The second part of this clause sets out the usual provision increasing the rent during the overhold period. In addition to the overholding clause there is also a surrender clause that required AIM “[a]t the expiration or sooner termination of this Lease … [to] give up unto the Landlord vacant possession of the Leased Premises…” (emphasis added). In her dissenting judgment, Gillese, J.A. points out the difference between termination of the lease and expiry of the term. The initial term may have expired on December 31, 2011 but the lease did not. Furthermore, no Landlord’s consent was required according to the overholding clause. Gillese, J.A. held that, in this case, AIM could stay for an additional one month. By letter dated December 19, 2011, the Landlord gave AIM notice that the Landlord required vacant possession by December 31, 2011. Gillese, J.A. found that this was not a valid notice because technically it did not comply with the notice provisions of the lease. It is difficult to understand why any notice was required in the first place. How can a landlord be obligated to give the required one month notice to terminate pursuant to the overholding clause before the overholding period begins? The dissenting judgment essentially gives a tenant an additional month and, in this case, makes a five year lease a five year one month lease.

The majority followed the decisions of Imperial Oil Ltd. v. Robertson, [1959] O.R. 655, [1959] O.J. No. 701 (C.A.) and Rafael v. Crystal, [1966] 2 O.R. 733, [1966] O.J. No. 1041 (H.C.J.). These two Ontario decisions essentially hold that “[a]n overholding clause that does not refer to the consent of the landlord has nevertheless been interpreted and applied to mean that it is only with the consent of the landlord that a month to month tenancy is created when the tenant overholds by remaining in possession following the termination of the lease.” In other words, the tenant cannot unilaterally stay as an overholding tenant. With respect to the surrender clause, the majority pointed out that such a clause is not really required because there is an implied obligation on the tenant to deliver up the premises to the Landlord upon the expiration or earlier termination of the tenancy. A landlord’s agreement or consent to create a month to month tenancy can be implied if a landlord accepts rent for the overhold period. Much of the discussion in Imperial Oil (supra) centered on the fact that the landlord’s representative had inadvertently accepted a rent payment after the landlord had expressly stated that the tenant had to leave. In this case, AIM did not tender any rent until after the ruling by the application judge. Although not expressly stated in its reasons, the majority recognized that a lease is more than a contract. It is also an interest in land – a point that is often forgotten.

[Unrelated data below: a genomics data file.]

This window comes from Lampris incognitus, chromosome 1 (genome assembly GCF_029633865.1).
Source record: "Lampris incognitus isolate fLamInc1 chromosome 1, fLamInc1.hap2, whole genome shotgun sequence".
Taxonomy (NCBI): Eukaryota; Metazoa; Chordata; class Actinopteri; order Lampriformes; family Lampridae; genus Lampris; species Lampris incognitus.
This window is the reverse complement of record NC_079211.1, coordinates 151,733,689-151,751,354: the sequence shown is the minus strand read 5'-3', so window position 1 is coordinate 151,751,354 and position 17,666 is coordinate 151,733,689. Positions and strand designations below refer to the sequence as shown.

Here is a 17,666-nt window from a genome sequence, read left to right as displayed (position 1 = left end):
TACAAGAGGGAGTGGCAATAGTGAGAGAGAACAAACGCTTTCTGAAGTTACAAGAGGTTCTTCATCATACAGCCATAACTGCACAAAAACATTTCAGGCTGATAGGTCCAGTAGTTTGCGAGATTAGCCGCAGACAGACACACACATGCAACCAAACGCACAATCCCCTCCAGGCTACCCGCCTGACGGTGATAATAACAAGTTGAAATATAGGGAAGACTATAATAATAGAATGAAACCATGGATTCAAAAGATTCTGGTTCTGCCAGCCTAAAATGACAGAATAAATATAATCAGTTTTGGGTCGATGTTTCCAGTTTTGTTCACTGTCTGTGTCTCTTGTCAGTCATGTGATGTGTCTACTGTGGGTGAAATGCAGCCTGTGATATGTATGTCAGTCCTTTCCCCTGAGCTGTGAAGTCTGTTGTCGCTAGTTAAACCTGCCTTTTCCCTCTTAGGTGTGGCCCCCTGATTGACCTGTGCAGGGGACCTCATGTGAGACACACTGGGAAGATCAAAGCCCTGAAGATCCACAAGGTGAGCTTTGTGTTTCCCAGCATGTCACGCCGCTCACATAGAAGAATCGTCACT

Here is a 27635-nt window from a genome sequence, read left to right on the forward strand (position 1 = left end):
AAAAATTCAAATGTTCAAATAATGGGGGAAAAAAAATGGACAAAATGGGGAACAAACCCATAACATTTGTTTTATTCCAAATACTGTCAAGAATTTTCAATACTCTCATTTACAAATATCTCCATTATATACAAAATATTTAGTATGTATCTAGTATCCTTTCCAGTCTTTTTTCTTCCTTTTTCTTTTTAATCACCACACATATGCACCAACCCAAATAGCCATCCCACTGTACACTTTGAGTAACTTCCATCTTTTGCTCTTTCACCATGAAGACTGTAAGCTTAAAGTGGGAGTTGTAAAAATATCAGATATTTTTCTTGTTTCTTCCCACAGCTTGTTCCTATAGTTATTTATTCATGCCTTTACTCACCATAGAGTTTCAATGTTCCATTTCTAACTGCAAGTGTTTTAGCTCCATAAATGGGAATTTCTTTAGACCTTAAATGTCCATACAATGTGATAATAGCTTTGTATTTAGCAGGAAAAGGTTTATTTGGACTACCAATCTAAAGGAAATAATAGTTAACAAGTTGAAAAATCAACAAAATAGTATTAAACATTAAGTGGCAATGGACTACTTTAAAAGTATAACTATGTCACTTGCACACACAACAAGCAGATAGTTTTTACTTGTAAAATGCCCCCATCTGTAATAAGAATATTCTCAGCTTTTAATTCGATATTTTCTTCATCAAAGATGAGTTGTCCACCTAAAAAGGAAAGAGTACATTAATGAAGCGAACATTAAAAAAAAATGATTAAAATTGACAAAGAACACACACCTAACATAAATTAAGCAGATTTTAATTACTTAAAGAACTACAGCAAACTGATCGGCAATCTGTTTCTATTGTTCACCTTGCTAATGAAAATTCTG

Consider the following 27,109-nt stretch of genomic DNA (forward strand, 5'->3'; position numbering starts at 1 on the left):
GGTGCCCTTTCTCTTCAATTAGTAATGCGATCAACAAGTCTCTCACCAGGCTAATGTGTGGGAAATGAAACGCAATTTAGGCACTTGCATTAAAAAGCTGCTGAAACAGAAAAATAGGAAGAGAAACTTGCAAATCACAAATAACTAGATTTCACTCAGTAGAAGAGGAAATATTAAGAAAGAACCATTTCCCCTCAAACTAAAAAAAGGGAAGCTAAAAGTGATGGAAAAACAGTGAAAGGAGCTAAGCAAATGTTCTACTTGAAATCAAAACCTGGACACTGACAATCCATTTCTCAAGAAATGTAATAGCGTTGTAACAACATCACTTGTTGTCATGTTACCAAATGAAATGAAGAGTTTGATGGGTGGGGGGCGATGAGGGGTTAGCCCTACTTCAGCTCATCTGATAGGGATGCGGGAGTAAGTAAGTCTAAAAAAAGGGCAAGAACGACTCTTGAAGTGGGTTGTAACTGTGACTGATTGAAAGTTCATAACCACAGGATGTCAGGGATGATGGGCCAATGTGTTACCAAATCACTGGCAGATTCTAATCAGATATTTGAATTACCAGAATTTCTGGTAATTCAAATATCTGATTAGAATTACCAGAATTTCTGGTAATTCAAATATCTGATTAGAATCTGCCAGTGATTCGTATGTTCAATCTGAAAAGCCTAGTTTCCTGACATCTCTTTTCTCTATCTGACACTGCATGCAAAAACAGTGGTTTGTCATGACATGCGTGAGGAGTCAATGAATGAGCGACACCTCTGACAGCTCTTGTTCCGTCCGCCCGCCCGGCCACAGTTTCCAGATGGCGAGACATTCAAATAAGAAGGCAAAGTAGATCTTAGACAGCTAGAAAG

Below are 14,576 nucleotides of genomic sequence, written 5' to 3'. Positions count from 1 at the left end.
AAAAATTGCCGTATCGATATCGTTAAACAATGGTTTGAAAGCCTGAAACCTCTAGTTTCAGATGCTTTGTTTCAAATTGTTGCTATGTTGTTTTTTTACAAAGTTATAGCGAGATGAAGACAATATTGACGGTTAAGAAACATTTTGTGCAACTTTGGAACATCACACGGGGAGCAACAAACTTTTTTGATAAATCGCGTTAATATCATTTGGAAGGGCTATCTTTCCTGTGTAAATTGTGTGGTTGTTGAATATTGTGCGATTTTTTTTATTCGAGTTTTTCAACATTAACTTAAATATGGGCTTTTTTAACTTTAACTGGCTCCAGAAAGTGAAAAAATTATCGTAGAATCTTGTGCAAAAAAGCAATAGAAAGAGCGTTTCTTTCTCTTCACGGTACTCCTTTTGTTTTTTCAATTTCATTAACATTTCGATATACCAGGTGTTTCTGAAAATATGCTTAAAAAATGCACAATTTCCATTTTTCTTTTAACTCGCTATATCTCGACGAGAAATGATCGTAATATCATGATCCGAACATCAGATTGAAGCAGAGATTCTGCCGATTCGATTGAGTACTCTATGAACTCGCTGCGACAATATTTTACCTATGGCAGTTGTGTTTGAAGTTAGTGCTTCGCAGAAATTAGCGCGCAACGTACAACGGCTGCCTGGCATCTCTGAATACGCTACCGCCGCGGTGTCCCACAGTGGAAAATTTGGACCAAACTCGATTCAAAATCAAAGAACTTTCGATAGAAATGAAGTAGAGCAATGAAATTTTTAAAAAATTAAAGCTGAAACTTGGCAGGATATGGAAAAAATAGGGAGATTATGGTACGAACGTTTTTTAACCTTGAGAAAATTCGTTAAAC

Based on this decision, there is no need to revise either the overhold or the surrender clauses. That said, it is important for landlords and tenants to state their intentions clearly as the end of the term approaches and to act consistently with those stated intentions. If the Landlord accepts rent for the overhold period, this will more than likely be interpreted as consent to overhold. Tenants should also be aware that the overholding clause does not give them a unilateral right to extend, even for a month.


This publication is provided as an information service and may include items reported from other sources. We do not warrant its accuracy. This information is not meant as legal opinion or advice.

Miller Thomson LLP uses your contact information to send you information electronically on legal topics, seminars, and firm events that may be of interest to you. If you have any questions about our information practices or obligations under Canada's anti-spam laws, please contact us at privacy@millerthomson.com.

© 2023 Miller Thomson LLP. This publication may be reproduced and distributed in its entirety provided no alterations are made to the form or content. Any other form of reproduction or distribution requires the prior written consent of Miller Thomson LLP which may be requested by contacting newsletters@millerthomson.com.